Other issues in this category (70)
Thursday, March 7, 2019
Some people believe that the grass is always greener elsewhere, in some other country. And many people in Russia (and, perhaps, other countries too) are certain that things are very bad where they are. Look at how other countries care about their users and protect them!
But is that really so?
I scanned all of Austria
You'll probably ask: how did you get all the country’s IP addresses?
Well, this is not hard to do. No country generates IP addresses as it sees fit. Instead, addresses are assigned by a central authority. That means that complete lists of addresses exist for each country.
Let's get started.
Of course, no system administrator will leave their Windows SMB ports readily accessible over the Internet, right?
masscan -p445 --rate 300 -iL austria.ips -oG austria.445.scan && cat austria.445.scan | wc -l
We found 1,273 completely exposed Windows hosts.
That's out of 11 million IPv4 addresses. Not too many, but still.
The country has 17,392 operational web servers.
Apache is the most popular one (judging by the replies containing the
Server header). The oldest Apache version I found was Apache 1.3.12, which was released in 2012, and it was running on a Windows server machine. A double nightmare.
I also discovered four servers under
Windows CE. That system was released in 1996, and its support was discontinued in 2013.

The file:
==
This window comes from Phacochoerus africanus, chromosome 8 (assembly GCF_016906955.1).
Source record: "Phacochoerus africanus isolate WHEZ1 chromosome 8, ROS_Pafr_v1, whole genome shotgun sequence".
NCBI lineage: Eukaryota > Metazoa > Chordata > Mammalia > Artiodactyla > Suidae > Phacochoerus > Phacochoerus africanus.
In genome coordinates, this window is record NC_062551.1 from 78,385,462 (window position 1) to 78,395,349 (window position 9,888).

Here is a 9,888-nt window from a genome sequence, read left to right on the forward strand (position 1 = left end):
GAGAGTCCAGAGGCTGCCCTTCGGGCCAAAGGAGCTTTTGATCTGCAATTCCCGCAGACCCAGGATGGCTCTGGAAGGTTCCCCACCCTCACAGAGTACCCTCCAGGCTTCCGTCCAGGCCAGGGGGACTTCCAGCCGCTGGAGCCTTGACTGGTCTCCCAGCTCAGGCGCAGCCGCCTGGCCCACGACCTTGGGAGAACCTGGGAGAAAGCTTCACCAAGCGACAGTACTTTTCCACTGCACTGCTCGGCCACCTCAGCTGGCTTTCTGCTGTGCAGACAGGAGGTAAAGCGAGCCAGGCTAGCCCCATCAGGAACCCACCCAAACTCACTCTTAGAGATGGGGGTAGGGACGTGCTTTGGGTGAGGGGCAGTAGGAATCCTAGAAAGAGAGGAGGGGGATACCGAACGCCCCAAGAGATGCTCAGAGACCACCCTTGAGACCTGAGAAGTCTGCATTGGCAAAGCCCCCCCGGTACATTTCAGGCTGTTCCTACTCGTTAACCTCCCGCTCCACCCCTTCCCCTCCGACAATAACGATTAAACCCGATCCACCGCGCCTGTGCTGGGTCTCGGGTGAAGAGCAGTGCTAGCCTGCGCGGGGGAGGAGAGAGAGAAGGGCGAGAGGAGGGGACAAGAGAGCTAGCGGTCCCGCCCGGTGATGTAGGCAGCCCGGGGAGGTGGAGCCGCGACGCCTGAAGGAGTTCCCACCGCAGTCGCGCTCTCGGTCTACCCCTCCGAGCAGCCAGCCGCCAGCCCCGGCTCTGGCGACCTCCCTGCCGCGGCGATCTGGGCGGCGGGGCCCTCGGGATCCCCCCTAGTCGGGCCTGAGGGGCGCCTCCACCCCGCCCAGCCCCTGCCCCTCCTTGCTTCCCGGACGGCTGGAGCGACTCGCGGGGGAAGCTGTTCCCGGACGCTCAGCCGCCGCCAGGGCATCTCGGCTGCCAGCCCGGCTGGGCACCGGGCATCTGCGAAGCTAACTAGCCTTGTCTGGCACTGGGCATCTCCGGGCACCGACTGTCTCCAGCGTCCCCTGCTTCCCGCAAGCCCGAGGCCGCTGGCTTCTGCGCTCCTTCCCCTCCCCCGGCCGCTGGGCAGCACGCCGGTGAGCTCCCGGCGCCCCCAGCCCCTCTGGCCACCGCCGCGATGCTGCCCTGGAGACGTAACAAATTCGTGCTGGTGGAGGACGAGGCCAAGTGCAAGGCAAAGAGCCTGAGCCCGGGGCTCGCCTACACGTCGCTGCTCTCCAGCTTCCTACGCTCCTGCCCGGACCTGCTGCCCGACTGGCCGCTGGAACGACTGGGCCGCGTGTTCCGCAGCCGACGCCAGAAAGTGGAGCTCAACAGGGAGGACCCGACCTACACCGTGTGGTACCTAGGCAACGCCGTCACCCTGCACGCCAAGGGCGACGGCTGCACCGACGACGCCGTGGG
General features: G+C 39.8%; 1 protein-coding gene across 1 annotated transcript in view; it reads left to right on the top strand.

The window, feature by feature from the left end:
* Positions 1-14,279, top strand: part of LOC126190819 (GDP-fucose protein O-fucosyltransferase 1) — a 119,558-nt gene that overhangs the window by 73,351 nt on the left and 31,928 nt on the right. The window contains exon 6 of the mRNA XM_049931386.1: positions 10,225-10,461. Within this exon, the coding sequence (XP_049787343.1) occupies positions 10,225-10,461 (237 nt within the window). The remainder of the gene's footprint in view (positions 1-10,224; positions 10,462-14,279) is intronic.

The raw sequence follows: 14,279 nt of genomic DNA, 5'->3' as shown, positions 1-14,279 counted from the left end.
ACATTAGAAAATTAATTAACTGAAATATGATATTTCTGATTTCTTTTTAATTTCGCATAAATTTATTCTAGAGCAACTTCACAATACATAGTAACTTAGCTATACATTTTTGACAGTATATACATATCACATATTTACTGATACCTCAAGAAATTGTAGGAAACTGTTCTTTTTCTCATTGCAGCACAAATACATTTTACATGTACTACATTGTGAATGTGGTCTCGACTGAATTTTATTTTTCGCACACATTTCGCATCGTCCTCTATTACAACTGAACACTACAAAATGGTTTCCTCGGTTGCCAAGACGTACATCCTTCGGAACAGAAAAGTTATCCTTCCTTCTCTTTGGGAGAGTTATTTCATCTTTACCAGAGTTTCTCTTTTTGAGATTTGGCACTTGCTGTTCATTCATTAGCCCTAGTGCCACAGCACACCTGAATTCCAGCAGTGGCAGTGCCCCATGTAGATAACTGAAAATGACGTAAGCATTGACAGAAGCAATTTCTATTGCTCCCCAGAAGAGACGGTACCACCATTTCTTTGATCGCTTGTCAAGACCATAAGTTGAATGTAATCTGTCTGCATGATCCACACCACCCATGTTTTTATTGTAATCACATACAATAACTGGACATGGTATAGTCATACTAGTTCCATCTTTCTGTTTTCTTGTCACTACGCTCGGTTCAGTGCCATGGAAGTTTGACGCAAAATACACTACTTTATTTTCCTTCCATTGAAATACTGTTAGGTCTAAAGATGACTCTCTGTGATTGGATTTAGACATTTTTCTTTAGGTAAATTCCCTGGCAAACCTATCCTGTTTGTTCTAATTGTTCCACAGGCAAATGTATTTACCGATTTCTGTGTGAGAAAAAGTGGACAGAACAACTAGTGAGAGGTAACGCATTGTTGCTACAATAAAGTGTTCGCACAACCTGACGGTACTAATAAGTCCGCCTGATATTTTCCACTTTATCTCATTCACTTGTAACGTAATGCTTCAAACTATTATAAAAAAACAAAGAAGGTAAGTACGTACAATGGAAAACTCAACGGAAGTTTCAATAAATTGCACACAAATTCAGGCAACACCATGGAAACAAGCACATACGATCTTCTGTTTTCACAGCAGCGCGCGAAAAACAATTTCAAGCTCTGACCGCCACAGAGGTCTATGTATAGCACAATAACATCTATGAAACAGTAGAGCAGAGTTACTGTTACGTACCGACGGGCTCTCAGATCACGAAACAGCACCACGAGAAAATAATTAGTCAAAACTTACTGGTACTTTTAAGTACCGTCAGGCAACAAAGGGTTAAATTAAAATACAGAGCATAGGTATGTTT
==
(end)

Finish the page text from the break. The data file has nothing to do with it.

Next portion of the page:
Those were devices of various types. We have already mentioned that attackers may target printers.
I found nine HP printers without logins, fully accessible over the Internet. They weren't password-protected, and I could make them print documents.
As many as 300 IP cameras weren't password-protected either. If you are interested, you can find them here.
And, to boot, here is a readily accessible control panel for a water treatment plant.
We don't even want to ponder how this information can be used by criminals or online pranksters if it ever falls into their hands.
The Anti-virus Times recommends
In terms of information security, Austria is doing reasonably well. The number of vulnerable systems is small, but users should never lower their guard, even there. Having a competent system administrator on staff who can deploy and configure an anti-virus security solution in a corporate network infrastructure is essential for the security of any business—and, of course, not only in Austria.